In the United States, the Bush administration had emphasized the need for changes to the U.S. national energy policy, critical infrastructure protection, and homeland security. During the blackout, most detection systems failed. It highlighted the ease with which the power grid could be disabled and sparked worries about potential exploitation for terrorism.

After power was restored, some cities in Ontario took part in power conservation challenges such as the Voluntary Blackout Day hosted by the Ontario Power Authority. During these events, citizens were encouraged to maximize their energy conservation activities. [10]

Professionalism[edit | edit source]

Dispersion of Responsibility[edit | edit source]

The blackout was not attributable to one specific event. Rather, multiple components were involved in the chain of events.

The North American Electric Reliability Corporation (NERC) investigated the blackout extensively and determined several individual points of failure.[2] According to its report, “the causes of the blackout were rooted in deficiencies resulting from decisions, actions, and the failure to act of the individuals, groups, and organizations involved.” Specifically, it broke these causes into three main categories.

Ineffective support and communication[edit | edit source]

Other Operator: “Hey, do you think you could help out the 345 voltage a little?”

Eastlake 5 Operator: “Buddy, I am — yeah, I’ll push it to my max max. You’re only going to get a little bit.”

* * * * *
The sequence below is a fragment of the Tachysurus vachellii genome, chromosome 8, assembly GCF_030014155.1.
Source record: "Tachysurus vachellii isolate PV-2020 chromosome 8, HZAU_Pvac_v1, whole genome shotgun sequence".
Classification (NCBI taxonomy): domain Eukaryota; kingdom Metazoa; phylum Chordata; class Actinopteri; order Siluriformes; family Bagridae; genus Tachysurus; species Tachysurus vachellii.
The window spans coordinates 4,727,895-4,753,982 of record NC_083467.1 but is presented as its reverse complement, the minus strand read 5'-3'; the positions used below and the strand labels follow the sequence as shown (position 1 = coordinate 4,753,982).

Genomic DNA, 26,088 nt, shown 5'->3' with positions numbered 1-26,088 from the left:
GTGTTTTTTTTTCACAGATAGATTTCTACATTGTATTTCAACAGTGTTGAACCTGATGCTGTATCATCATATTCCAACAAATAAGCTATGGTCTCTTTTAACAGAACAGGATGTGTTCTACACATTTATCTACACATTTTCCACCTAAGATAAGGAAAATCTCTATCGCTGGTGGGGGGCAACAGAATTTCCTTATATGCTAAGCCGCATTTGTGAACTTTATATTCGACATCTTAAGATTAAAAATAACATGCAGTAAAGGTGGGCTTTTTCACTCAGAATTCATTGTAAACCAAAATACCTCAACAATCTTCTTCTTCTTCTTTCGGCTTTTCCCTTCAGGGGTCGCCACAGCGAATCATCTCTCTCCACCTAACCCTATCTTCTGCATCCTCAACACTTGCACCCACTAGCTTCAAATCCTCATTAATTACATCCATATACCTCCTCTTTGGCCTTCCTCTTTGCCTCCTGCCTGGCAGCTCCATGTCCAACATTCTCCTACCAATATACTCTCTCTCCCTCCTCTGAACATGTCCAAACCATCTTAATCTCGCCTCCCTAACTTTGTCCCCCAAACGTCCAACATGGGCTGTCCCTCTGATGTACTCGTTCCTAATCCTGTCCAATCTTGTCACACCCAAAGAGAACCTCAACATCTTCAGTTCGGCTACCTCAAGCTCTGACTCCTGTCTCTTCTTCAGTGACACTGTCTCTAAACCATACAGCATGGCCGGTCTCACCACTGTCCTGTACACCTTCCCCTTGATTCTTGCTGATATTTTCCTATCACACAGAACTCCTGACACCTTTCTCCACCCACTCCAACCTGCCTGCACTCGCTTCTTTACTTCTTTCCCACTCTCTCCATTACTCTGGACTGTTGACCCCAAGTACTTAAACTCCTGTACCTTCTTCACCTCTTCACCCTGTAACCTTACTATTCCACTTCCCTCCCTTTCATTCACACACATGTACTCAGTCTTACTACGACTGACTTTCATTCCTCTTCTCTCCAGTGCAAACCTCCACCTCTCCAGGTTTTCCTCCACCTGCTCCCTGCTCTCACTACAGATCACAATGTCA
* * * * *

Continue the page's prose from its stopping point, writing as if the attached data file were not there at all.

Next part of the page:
Other Operator: “That’s okay, that’s all I can ask.”

The Midcontinent Independent System Operator (MISO) is an Indiana-based regional electric grid management and coordinating group responsible for overseeing and monitoring operations within the middle of the United States and Manitoba.[11] However, in 2003, these monitoring operations were conducted using systems which were not designed to provide truly real-time data. As a result, MISO was unable to provide the real-time support that was necessary to stop the failure before it began cascading. It also did not have adequate internal procedures to respond to preliminary overload reports that it did get.[2]

Lack of situational awareness[edit | edit source]

A combination of causes interfered with FirstEnergy’s situational awareness. This prevented operators from taking corrective actions to maintain system equilibrium.

  • The Eastlake plant had inadequate redundancy in its alarm failure detection system. An infinite loop lockup from a race condition disabled the alarm, but there was no indication of the problem.
  • Computer support staff did not effectively communicate the loss of the alarm functionality. The lack of knowledge of the alarm processor failure exacerbated already deteriorating conditions.
  • Computer support staff did not fully test functionality after server restoration. The server failure was a separate incident, but a full test upon reboot would have revealed the alarm failure.
  • Operators did not have effective alternatives of visualizing system conditions. There was no other display or status overview for operators to monitor the system.
  • FirstEnergy did not have an effective contingency analysis capability. Real-time analysis of generators and transmission lines would have notified operators of deteriorating system conditions.

Vegetation management[edit | edit source]